Martti, a robot car project developed by Finnish research firm VTT Technical Research Center of Finland Ltd, is a self-driving vehicle making progress on the country’s famed snowy and icy roads.

In mid-December 2017, the VTT Technical Research Center of Finland Ltd. announced its successful completion of a self-driving route through an “intelligent” snowy road in Muonio, Finland, claiming an unofficial snow-covered road speed record of 24 mph (40 km/h).

The actual road is equipped with intelligent transportation systems such as 5G connectivity and road sensing sensors which deliver data to autonomous vehicles. However, this test drive offered limited interactions with the road itself due to a lack of beacons.

As with all self-driving vehicles, it uses an array of cameras, antennas, and three forward-facing laser scanners to sense the front of the car. Unlike traditional LIDAR sensors, Martti is radar-based, which is said to be more efficient while navigating snowy roads.

The vehicle itself is based on the Volkswagen Touareg chassis, its name the equivalent of “Martin” in the Finnish language.

The next step towards production of VTT’s autonomous cars is to increase radar capabilities, invest in software monitoring intelligence, and continue to improve its performance on snowy roads. This year, a trip to Germany is planned for continued testing in May. No word yet on when updates to its software will be completed, what its Germany objective will be, and when/if it will ever go to market.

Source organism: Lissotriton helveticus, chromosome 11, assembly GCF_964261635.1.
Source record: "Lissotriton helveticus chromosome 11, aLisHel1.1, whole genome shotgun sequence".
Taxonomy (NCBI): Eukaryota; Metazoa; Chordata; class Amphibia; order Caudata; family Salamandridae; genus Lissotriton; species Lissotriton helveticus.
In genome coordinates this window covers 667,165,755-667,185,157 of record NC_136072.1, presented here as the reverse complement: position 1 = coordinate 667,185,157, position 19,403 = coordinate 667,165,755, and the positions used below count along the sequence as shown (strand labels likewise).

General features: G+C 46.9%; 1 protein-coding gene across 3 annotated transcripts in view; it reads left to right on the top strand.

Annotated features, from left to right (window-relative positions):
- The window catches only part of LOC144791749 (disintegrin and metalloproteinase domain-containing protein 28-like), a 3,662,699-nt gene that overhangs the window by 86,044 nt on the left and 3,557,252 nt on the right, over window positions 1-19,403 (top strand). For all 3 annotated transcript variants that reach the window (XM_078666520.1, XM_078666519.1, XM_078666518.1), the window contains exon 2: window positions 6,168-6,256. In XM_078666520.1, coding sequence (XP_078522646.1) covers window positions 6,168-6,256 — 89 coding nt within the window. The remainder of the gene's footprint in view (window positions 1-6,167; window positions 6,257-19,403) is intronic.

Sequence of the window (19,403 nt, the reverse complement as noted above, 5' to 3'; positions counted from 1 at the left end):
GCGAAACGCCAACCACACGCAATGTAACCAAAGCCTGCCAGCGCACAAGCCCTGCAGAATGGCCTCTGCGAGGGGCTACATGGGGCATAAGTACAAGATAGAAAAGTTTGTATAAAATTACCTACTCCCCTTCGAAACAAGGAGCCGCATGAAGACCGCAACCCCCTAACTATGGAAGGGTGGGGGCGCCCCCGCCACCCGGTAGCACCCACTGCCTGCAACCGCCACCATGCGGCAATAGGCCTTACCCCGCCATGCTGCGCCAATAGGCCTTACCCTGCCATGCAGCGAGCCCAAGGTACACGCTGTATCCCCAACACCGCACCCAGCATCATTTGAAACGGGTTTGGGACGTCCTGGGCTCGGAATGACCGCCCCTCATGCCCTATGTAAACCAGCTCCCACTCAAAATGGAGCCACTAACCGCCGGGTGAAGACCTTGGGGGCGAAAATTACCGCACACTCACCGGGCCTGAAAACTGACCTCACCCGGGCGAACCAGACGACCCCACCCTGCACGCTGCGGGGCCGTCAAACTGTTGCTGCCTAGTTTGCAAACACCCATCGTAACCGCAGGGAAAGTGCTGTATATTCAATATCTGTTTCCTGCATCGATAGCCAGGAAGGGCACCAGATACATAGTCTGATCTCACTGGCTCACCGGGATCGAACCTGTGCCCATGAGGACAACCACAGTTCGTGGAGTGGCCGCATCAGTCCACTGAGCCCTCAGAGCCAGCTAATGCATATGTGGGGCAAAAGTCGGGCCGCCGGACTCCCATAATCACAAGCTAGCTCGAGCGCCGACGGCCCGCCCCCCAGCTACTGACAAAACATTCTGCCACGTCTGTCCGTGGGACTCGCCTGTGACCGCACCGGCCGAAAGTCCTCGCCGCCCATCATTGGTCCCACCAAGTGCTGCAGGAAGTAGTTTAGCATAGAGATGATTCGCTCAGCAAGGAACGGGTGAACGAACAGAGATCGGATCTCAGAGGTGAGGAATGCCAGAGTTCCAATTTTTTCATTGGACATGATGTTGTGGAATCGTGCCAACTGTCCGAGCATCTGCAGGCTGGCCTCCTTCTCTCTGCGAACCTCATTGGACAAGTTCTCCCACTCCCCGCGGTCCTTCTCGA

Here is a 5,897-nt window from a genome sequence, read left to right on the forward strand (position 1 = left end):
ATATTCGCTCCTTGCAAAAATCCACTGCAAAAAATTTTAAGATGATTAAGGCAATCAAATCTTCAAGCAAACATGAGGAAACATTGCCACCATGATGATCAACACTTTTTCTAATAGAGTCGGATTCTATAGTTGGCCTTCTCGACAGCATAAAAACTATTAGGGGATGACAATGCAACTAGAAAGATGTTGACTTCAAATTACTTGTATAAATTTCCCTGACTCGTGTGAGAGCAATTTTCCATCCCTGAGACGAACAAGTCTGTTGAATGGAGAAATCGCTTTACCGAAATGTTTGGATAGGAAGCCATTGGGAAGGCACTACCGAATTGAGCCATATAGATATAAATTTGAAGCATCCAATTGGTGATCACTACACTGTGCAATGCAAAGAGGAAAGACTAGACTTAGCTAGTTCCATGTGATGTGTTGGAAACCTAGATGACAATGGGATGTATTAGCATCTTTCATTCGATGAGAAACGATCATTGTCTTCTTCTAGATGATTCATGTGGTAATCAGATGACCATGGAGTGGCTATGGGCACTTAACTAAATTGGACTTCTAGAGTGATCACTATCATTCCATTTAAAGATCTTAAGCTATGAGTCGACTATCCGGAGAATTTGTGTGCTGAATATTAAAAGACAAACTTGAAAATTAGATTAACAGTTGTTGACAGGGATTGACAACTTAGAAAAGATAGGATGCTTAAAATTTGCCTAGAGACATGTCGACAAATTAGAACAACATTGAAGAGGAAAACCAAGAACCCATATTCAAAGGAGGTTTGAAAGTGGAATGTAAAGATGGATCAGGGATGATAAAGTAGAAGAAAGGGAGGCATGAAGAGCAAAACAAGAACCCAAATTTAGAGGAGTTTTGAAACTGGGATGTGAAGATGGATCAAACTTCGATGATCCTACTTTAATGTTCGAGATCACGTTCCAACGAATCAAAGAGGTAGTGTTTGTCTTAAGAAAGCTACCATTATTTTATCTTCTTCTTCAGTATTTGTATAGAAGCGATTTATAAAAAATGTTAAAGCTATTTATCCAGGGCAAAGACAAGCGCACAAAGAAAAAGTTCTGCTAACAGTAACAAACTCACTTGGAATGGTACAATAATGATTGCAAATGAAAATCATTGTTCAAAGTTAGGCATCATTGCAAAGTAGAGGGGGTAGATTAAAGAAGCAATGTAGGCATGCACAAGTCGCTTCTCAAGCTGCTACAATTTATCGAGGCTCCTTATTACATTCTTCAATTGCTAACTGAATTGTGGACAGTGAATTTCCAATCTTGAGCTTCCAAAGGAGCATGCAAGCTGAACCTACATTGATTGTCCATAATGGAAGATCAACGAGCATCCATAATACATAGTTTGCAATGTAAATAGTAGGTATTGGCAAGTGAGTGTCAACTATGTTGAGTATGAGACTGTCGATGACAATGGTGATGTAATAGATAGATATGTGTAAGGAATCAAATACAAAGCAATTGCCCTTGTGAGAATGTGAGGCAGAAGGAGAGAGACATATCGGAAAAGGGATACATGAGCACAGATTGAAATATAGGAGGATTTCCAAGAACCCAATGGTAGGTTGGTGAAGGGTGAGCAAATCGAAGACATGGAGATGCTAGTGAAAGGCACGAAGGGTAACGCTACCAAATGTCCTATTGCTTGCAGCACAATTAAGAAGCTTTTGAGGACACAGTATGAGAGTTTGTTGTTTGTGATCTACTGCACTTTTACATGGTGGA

The VTT Technical Research Center in Finland is a technology developer that partners with companies in a variety of industries. Past project includes the building of a “CellPod” device to build berry (plant) cells, printed solar cell development, and other projects in the area of sustainable development and low emission city planning. According to its website, it has over 2,100 employees, 1,200 patents, 229 inventions, and 1,500 customers, which include 840 domestic and 410 foreign companies.